From Catholic Encyclopedia, both quotes:
In the year 1644, Gerard Voss, in his "De Tribus Symbolis", gave weighty probability to the opinion that St. Athanasius was not its author. His reasons may be reduced to the two following:
- firstly, no early writer of authority speaks of it as the work of this doctor; and
- secondly, its language and structure point to a Western, rather than to an Alexandrian, origin.
Most modern scholars agree in admitting the strength of these reasons, and hence this view is the one generally received today. Whether the Creed can be ascribed to St. Athanasius or not, and most probably it cannot, it undoubtedly owes it existence to Athanasian influences, for the expressions and doctrinal colouring exhibit too marked a correspondence, in subject-matter and in phraseology, with the literature of the latter half of the fourth century and especially with the writings of the saint,
to be merely accidental. These internal evidences seem to justify the conclusion that it grew out of several provincial synods, chiefly that of Alexandria, held about the year 361, and presided over by St. Athanasius. It should be said, however, that these arguments have failed to shake the conviction of some Catholic authors, who refuse to give it an earlier origin than the fifth century.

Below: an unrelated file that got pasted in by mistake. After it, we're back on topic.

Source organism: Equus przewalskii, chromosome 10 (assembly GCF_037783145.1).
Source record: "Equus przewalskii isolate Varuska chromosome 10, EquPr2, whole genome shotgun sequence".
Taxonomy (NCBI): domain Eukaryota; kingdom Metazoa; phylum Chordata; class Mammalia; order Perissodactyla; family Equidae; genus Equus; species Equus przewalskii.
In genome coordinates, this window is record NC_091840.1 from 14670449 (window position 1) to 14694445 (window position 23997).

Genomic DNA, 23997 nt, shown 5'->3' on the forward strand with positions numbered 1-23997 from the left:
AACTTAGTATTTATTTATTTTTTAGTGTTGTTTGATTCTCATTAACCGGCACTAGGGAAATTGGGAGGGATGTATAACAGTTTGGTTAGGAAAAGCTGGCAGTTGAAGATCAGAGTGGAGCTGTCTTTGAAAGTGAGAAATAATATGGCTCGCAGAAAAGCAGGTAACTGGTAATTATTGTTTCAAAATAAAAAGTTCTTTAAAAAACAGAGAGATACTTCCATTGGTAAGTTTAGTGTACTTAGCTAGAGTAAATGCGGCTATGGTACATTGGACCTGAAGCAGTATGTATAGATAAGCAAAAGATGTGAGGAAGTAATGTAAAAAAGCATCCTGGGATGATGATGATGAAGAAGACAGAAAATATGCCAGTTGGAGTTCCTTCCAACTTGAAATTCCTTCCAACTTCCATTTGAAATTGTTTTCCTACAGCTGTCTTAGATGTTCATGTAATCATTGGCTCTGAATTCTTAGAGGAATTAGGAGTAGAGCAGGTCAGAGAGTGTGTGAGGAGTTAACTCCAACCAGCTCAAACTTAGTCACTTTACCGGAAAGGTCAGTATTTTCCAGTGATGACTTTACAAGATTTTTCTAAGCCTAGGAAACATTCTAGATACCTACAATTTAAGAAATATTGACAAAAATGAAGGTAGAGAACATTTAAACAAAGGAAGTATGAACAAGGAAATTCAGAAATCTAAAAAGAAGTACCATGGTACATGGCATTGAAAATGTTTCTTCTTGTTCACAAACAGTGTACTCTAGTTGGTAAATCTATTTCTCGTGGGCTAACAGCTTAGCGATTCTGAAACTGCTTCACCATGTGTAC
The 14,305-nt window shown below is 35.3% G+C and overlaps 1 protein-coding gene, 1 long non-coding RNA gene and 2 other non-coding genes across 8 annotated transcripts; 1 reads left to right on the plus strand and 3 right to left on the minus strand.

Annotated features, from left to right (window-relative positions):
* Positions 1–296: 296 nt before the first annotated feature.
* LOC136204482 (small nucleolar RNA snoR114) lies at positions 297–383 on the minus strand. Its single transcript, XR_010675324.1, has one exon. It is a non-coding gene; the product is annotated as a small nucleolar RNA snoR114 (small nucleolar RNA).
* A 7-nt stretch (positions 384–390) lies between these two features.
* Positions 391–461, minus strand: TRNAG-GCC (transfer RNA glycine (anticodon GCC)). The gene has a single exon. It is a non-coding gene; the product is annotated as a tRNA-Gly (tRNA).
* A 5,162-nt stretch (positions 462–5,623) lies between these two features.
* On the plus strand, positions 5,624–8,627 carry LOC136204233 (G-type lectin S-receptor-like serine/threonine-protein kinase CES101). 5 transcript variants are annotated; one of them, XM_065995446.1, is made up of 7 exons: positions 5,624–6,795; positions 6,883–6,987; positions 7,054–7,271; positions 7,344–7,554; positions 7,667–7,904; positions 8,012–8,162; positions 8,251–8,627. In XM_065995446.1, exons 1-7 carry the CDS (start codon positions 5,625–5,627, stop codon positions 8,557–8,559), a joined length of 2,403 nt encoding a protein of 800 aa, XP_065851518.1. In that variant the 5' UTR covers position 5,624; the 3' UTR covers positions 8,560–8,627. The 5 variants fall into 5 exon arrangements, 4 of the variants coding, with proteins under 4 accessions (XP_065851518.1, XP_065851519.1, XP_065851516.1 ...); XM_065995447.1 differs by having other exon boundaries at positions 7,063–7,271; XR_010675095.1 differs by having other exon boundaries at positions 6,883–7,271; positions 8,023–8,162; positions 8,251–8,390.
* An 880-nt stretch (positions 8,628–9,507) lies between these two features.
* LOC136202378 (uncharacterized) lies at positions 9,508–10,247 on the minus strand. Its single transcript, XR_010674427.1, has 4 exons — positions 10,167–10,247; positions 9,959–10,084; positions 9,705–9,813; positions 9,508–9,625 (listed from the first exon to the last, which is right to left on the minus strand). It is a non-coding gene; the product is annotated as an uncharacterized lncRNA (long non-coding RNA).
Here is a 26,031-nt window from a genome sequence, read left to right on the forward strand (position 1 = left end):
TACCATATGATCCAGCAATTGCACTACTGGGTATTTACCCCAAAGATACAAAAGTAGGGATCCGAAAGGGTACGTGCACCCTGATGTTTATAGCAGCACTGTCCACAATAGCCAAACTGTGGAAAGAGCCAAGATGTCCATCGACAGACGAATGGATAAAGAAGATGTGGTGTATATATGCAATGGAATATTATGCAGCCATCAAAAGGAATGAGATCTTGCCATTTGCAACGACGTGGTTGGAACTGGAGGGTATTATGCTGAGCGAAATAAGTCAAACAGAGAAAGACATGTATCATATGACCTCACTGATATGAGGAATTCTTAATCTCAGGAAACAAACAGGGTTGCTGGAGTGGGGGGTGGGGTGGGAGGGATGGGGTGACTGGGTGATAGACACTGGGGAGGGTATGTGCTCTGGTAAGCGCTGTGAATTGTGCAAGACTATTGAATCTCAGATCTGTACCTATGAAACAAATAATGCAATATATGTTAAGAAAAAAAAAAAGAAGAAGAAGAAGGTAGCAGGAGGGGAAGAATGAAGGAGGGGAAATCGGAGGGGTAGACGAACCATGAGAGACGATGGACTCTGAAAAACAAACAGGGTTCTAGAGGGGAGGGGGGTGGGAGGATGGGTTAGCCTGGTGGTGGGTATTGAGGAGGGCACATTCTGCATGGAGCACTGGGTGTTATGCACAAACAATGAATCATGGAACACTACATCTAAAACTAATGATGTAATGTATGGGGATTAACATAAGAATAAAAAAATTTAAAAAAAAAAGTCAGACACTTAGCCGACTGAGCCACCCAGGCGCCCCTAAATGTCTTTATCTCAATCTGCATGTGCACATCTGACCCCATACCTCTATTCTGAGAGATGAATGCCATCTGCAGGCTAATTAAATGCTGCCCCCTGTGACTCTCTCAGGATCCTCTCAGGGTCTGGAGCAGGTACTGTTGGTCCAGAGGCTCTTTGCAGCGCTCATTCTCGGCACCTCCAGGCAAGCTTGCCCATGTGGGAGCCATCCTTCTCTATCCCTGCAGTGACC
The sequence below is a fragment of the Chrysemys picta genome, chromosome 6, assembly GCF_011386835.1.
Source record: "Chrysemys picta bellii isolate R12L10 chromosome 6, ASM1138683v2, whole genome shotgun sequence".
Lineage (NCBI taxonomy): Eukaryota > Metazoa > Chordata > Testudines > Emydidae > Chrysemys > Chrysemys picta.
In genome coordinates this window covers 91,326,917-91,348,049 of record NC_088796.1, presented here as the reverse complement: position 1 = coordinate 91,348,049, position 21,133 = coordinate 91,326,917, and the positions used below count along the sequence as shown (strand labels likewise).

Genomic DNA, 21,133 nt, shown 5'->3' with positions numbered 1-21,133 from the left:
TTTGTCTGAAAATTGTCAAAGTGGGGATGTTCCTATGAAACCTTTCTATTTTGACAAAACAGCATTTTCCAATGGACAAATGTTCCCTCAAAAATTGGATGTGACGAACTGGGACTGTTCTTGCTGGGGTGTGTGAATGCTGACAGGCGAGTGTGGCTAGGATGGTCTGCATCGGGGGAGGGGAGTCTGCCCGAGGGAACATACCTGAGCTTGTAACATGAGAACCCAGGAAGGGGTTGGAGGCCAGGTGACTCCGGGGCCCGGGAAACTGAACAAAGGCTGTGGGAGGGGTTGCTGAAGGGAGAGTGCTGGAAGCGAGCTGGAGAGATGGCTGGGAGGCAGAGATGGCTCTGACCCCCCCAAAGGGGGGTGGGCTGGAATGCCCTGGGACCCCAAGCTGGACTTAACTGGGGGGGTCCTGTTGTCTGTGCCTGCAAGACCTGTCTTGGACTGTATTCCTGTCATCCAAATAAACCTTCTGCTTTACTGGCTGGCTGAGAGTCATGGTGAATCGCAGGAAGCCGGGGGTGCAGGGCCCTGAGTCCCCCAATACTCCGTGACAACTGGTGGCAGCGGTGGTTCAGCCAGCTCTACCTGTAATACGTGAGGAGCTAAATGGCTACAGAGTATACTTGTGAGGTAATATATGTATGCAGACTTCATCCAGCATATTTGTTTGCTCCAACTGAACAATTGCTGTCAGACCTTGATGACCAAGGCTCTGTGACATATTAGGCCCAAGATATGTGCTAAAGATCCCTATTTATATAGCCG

To this has been added a third point: the creed that St Athanasius used was the Nicene (before the additions by the Council of Constantinople). On which I will answer that it was never in the West thought of as used by St Athanasius as a creed, but as an explanation of the Faith, later to be raised to status of liturgic creed by a Pope of Rome: Reply to Objection 3. Athanasius drew up a declaration of faith, not under the form of a symbol, but rather by way of an exposition of doctrine, as appears from his way of speaking. But since it contained briefly the whole truth of faith, it was accepted by the authority of the Sovereign Pontiff, so as to be considered as a rule of faith. (source)
Answering Voss: Caesarius of Arles quotes this writing. That is as long as the lapse between Synoptics and Papias. No reason to doubt synoptics, no reason to doubt this writing either.
An elaborate attempt was made in England, in 1871, by E.C. Foulkes to assign the Creed to the ninth century. From a passing remark in a letter written by Alcuin he constructed the following remarkable piece of fiction. The Emperor Charlemagne, he says, wished to consolidate the Western Empire by a religious, as well as a political, separation from the East. To this end he suppressed the Nicene Creed, dear to the Oriental Church, and substituted a formulary composed by Paulinus of Aquileia, with whose approval and that of Alcuin, a distinguished scholar of the time, he ensured its ready acceptance by the people, by affixing to it the name of St. Athanasius. This gratuitous attack upon the reputation of men whom every worthy historian regards as incapable of such a fraud, added to the undoubted proofs of the Creed's having been in use long before the ninth century, leaves this theory without any foundation.